Do You Need To Enroll In Health Insurance? And The Penalty For Saying No In Texas
Maybe you’ve heard the horror stories about the federally run health insurance marketplace: complaints about the broken website, long waits and unsuccessful sign-ups. Two pieces of good news for you: First, the glitches are getting sorted out. Second, not everyone in North Texas has to visit healthcare.gov.
Who must enroll? What if I don’t?
The individual mandate of the Affordable Care Act requires most people to have some form of health insurance coverage as of January 2014, or pay a penalty. If you have coverage through one or more of these sources, you will satisfy the mandate:
- Government-sponsored insurance (such as Medicare, Medicaid, the Children’s Health Insurance Program, TRICARE, the veterans’ health program);
- Employer-sponsored coverage;
- Insurance bought on your own in or outside of the marketplace; or
- A grandfathered health plan in existence before the health reform law (March 23, 2010).
If you do not have coverage, the marketplace is a new place to shop for health insurance in addition to the traditional private insurance market. It also can help you determine if you are eligible for financial assistance toward your insurance costs or if you are eligible for a state government health program.
[More from KERA News: Everything To Know About Obamacare In North Texas]
Additionally, the health care law exempts certain uninsured people from having to pay the penalty. Generally, you may qualify for an exemption if:
- Coverage is unaffordable based on your household income (if it exceeds eight percent of your income);
- You don’t earn enough income to have to file a tax return;
- You are uninsured for less than three months in a row;
- You are in one of the following groups: incarcerated individuals, undocumented immigrants, American Indians and Alaskan natives, participants of a health care sharing ministry, or members of a recognized religious sect opposed to having health insurance; or you experience certain hardships preventing you from obtaining coverage.
What’s the penalty?
If you don’t qualify for one of the exemptions, and you don’t have insurance coverage next year, you will have to pay a penalty. In 2014, fines begin at $95 per adult and $47.50 per child, or 1 percent of family income, whichever is greater. The penalties then increase in 2015, and in 2016 they will be as much as $695 per adult and $347 per child, or 2.5 percent of family income, whichever is greater.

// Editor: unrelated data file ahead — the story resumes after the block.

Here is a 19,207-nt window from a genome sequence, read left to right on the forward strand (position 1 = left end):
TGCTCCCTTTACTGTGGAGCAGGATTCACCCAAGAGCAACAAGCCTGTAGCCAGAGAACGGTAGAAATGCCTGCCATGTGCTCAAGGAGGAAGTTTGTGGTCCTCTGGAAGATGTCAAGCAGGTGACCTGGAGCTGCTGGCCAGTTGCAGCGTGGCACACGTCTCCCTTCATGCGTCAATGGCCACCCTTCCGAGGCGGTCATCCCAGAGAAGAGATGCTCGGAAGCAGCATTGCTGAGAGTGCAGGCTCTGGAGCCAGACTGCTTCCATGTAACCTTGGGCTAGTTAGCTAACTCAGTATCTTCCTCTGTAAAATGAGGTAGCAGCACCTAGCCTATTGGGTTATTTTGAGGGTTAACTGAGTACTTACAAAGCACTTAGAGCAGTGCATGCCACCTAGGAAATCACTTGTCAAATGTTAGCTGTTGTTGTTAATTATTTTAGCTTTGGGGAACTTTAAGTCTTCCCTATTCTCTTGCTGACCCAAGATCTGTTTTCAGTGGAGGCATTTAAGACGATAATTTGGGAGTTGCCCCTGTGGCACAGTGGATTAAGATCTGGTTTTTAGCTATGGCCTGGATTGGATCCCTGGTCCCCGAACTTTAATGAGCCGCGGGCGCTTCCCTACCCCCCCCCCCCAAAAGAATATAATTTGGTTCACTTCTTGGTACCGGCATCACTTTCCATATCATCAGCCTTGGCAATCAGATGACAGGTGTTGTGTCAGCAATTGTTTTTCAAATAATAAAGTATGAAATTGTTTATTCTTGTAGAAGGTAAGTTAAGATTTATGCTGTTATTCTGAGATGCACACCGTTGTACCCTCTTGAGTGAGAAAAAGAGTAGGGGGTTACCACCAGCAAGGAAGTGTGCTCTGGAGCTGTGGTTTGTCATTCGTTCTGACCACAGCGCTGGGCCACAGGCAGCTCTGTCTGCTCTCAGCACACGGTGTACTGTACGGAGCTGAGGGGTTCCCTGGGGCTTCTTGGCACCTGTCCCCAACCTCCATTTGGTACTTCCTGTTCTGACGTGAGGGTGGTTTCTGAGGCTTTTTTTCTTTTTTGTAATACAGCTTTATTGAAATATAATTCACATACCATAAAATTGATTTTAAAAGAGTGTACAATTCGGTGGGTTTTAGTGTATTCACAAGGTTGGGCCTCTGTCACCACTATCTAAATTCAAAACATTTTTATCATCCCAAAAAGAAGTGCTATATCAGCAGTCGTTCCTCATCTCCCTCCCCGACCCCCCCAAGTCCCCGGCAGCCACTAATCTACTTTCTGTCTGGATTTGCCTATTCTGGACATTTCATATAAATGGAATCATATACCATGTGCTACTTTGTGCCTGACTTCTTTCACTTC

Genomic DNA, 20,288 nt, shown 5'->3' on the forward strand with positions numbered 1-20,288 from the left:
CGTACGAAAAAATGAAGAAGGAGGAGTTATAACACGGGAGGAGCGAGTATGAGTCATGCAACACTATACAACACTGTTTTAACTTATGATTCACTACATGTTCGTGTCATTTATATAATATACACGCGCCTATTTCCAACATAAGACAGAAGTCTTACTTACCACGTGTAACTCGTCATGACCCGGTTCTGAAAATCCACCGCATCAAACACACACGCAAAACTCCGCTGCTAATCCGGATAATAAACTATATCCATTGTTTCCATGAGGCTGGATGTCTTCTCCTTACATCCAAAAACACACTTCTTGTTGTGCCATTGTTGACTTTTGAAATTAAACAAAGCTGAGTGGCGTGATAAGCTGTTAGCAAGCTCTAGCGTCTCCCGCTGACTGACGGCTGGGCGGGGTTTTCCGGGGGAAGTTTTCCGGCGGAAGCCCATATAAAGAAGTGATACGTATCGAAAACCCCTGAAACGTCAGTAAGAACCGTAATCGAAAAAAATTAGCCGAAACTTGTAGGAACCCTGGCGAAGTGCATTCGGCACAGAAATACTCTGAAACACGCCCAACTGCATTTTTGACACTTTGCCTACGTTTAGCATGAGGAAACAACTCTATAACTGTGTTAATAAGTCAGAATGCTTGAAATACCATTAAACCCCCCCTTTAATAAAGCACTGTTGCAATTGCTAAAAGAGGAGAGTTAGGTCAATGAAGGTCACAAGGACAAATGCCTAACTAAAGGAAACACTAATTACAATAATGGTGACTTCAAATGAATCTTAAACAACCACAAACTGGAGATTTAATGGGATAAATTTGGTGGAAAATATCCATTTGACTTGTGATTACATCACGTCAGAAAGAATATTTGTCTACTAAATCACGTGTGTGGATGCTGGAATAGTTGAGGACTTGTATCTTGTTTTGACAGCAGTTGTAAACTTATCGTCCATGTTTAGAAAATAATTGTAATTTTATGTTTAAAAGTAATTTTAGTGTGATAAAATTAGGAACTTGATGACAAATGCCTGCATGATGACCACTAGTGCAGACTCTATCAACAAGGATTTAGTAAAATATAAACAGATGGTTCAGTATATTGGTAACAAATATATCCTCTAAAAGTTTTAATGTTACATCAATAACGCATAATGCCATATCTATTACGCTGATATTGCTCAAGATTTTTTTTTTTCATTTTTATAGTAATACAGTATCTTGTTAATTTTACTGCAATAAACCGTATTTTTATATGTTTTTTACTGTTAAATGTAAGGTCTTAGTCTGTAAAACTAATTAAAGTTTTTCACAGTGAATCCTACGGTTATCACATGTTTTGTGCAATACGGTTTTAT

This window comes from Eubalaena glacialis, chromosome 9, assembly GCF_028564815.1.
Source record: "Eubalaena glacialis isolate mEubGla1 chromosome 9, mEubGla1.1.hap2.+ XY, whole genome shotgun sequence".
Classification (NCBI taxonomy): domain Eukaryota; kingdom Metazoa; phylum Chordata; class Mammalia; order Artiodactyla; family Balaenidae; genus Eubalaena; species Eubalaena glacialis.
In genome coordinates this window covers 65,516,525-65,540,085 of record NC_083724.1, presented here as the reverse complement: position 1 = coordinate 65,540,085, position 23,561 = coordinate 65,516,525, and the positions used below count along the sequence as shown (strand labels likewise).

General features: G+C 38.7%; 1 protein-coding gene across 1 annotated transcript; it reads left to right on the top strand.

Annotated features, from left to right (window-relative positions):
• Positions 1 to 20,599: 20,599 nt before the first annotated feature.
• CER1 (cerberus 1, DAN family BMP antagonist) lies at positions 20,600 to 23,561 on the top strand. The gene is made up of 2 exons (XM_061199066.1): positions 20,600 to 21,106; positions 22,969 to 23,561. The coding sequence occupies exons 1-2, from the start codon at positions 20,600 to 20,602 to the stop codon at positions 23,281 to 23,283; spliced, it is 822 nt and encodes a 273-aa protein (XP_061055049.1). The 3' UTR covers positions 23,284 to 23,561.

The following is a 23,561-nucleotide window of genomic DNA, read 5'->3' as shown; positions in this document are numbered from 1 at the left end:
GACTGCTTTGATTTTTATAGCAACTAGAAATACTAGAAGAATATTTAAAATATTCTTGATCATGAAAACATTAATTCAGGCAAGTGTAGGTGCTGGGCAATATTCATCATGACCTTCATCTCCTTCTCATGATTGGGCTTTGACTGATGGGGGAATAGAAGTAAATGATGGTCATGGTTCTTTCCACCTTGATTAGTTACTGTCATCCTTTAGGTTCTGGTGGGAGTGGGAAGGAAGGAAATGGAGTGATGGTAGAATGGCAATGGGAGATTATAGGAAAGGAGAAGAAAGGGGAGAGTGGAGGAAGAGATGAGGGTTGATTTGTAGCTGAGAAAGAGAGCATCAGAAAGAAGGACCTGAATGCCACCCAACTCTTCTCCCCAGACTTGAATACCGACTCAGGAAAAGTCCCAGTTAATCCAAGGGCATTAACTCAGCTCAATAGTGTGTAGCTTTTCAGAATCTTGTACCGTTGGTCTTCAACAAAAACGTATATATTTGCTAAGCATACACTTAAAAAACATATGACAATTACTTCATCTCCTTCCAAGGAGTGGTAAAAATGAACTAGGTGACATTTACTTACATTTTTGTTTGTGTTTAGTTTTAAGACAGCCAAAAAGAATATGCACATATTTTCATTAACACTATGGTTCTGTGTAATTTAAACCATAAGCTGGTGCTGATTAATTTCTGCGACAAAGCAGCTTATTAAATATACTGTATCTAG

If I have insurance through my work or my spouse or my parents, do I have to give that up and buy insurance through the marketplace?
Not necessarily. Generally, if you already have health insurance, you satisfy the ACA’s requirement to have coverage. But there are a few things you may want to look into:
- Check with your employer to make sure it will continue providing coverage in 2014 and beyond.
- Check the status of your current plan to make sure it meets the new minimum requirements under the ACA. If you have your own insurance or a job-based plan that existed before the health reform law was enacted in 2010, it may be grandfathered in and nothing needs to change. Check with your insurance company or employer to find out.
- Children under the age of 26 can stay on their parents’ plan.
- If you already have coverage, you can still look at your options in the marketplace, but you may not qualify for financial assistance.
Does the individual mandate mean I have to buy health insurance through the marketplace?
No. The individual mandate means you will have to have some form of health insurance, unless you qualify for an exemption. (See “Who must enroll? What if I don’t?”) But the marketplace is just one option for purchasing it on your own. Insurers do not have to participate in the marketplace, so you still can buy health plans the same way you do today, directly from health insurers, or through your employer if offered. You also can still get public insurance, if you qualify, directly from Medicaid, Medicare, or other government agencies.
*Content provided by TMA’s “Hey, Doc” educational campaign